A healthy way of stepping outside sexual monogamy is possible
What do you do when you look at someone who is not your primary partner and you say, “Yumm!”? How do you meet your sexual needs when the love of your life is no longer able to have sex due to illness? When you meet someone new and you want them to know that you prefer an open relationship, what do you say? Are you interested in having a threesome? Have you been invited to an orgy?
Answering any of these questions with a solution outside of sexual monogamy is totally possible. A couple of months ago, I wrote about the importance of more than one relationship feeding our needs and desires; it was an acknowledgment that no one person is able to give us everything we need.
Sexual monogamy is just one type of relationship and I propose that educating people about different relationship models does not increase cheating but does increase honest communication. All relationships require hard work, honesty, respect, and constant communication. Friendships are just as hard to navigate as a 50 year marriage. Polyamory, open relationships, or participating in an orgy are talked about as if they are on the fringes of society, when in fact they have been in practice by humans since we crawled out of the ooze.
ResearchBefore I get sidetracked by one of my favorite soapboxes – the creation of monogamy/marriage to control womxn – let’s dive into some definitions. My deeply nerdy self loves my dictionary and I adore reading the definition of a word – it reveals so much. In no particular order, here are some words connected to relationship models and sexual behaviors:
Friend n. 1a one attached to another by affection or esteem 1b acquaintance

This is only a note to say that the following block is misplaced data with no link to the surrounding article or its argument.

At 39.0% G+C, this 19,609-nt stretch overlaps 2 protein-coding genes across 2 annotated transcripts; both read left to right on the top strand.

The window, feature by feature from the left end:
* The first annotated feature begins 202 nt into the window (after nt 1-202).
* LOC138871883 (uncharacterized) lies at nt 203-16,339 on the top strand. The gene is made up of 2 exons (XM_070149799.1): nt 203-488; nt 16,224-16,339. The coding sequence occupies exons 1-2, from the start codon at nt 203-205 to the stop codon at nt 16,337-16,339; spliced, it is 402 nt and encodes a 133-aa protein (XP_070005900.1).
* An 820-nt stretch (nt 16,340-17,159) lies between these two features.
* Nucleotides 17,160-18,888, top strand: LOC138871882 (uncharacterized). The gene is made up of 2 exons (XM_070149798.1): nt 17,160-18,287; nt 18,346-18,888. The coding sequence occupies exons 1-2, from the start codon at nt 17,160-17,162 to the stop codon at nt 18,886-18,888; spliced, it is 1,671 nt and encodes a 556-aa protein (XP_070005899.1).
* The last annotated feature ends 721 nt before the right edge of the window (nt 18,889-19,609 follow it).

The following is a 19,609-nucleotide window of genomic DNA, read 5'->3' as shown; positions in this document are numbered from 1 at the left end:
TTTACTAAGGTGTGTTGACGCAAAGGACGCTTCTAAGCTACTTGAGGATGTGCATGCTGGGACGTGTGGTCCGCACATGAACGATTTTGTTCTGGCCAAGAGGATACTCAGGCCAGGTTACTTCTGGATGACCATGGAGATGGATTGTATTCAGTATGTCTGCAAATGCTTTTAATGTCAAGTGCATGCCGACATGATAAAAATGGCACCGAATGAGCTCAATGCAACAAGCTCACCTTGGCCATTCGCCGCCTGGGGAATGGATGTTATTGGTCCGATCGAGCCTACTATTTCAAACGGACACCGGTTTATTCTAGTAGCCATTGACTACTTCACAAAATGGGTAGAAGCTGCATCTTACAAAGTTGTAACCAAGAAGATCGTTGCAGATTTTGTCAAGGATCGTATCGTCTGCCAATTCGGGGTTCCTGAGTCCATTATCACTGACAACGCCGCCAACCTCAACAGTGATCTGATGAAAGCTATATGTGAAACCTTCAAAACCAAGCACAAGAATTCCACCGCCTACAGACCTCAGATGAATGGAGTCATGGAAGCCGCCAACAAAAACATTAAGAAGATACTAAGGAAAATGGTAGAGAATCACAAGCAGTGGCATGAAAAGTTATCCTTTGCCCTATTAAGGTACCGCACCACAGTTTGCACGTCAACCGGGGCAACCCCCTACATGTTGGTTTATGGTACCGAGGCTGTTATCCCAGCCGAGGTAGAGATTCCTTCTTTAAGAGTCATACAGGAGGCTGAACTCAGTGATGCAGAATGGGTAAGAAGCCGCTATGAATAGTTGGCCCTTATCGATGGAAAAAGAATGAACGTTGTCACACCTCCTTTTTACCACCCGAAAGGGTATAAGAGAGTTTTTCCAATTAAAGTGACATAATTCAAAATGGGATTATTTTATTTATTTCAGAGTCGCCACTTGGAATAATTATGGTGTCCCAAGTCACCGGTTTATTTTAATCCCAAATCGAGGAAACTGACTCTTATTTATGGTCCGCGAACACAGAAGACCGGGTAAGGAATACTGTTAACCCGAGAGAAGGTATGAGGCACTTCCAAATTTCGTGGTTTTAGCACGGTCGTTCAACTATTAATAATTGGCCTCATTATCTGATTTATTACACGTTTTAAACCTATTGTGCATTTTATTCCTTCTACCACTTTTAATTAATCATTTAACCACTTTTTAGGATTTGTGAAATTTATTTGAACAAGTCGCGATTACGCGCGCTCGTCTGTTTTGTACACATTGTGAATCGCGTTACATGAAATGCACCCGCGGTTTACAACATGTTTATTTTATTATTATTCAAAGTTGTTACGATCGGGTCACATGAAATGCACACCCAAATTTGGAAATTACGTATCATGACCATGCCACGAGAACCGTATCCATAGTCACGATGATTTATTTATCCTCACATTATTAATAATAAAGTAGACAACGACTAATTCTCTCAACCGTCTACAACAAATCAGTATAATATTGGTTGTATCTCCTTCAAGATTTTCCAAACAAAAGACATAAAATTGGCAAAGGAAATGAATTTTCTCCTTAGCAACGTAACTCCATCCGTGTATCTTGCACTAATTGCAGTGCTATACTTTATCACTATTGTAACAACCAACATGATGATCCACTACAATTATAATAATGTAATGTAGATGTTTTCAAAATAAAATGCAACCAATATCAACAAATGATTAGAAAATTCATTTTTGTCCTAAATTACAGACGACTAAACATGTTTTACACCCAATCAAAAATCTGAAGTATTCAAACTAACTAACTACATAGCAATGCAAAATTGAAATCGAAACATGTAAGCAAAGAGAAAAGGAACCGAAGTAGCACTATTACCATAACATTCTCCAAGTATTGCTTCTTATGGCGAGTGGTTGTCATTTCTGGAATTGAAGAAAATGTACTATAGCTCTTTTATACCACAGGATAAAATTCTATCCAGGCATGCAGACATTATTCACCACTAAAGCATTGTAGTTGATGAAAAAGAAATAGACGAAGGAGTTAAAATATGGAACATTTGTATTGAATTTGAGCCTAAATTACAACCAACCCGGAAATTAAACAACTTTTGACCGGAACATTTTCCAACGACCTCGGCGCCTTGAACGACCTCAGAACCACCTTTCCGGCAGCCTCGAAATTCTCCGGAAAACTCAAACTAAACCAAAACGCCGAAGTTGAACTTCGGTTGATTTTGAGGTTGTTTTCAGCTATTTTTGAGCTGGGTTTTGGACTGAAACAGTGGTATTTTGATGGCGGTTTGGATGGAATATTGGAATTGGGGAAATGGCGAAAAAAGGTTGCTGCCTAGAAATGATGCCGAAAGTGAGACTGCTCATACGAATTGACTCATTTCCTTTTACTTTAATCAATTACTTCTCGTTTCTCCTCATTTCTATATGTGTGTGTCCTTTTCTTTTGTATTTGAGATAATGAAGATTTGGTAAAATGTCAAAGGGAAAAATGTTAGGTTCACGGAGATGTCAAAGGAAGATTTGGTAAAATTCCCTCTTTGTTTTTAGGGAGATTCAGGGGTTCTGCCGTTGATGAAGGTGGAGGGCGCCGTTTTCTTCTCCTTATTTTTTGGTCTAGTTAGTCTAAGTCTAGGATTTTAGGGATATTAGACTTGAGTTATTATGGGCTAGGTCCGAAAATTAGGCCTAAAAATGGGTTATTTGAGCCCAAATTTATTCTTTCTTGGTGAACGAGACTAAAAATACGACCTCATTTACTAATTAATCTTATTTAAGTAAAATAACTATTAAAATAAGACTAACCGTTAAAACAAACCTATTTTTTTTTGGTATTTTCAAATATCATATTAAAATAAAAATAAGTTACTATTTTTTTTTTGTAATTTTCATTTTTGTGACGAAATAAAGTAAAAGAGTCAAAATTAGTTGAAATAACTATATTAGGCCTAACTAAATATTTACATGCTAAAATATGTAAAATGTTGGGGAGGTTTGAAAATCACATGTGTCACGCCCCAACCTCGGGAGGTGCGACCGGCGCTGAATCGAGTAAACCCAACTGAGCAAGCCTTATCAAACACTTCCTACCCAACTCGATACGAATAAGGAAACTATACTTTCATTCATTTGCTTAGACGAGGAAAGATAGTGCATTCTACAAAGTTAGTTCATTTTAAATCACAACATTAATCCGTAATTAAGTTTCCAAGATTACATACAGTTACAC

2a one that is not hostile 2b one that is of the same nation, party, or group 3 one that favors or promotes something 4 a favored companion
Monogamy n. 1 the practice or state of being married to only one person at a time 2 [rare] the practice of marrying only once during life 3 Zool. the practice of having only one mate
Open Relationship 1 an intimate relationship that is sexually non-monogamous
Orgy n. 1 secret ceremonial rites held in honor of an ancient Greek or Roman deity and usually characterized by ecstatic singing and dancing - Roman orgies in honor of Bacchus
2a drunken revelry 2b a sexual encounter involving many people : also an excessive sexual indulgence 3 excessive indulgence in something especially to satisfy an inordinate appetite or craving
Polyamory n. 1 the state or practice of having more than one open romantic relationship at a time
Swinger n. 1 a person who is lively, exciting, and fashionable 2 one who engages freely in sex
Threesome n. 1 a group of three persons or things 2 a golf match in which one person plays his or her ball against the ball of two others playing each stroke alternately 3 a sexual encounter involving three people
Friends and BeyondWho learned something new from these definitions? I had not heard about the golfing threesome before this (probably because I don’t golf). A person who is lively, exciting, and fashionable sounds like it can apply well outside of the 1960s! My absolute favorite is the fourth definition of friend, “a favored companion.”
A friendship is the most widely accepted intimate connection in our society that occurs outside of our primary relationship. Our friends may be the people we do a particular activity with and are a source of connection for shared likes, dislikes, history, and support. Intimacy in friendship can overlap with a romantic/sexual relationship through shared emotional, spiritual, or even physical connection. A romantic or sexual partnership shares many of the same values, connections, and behaviors as a friendship. The overlap is clear and again, widely accepted.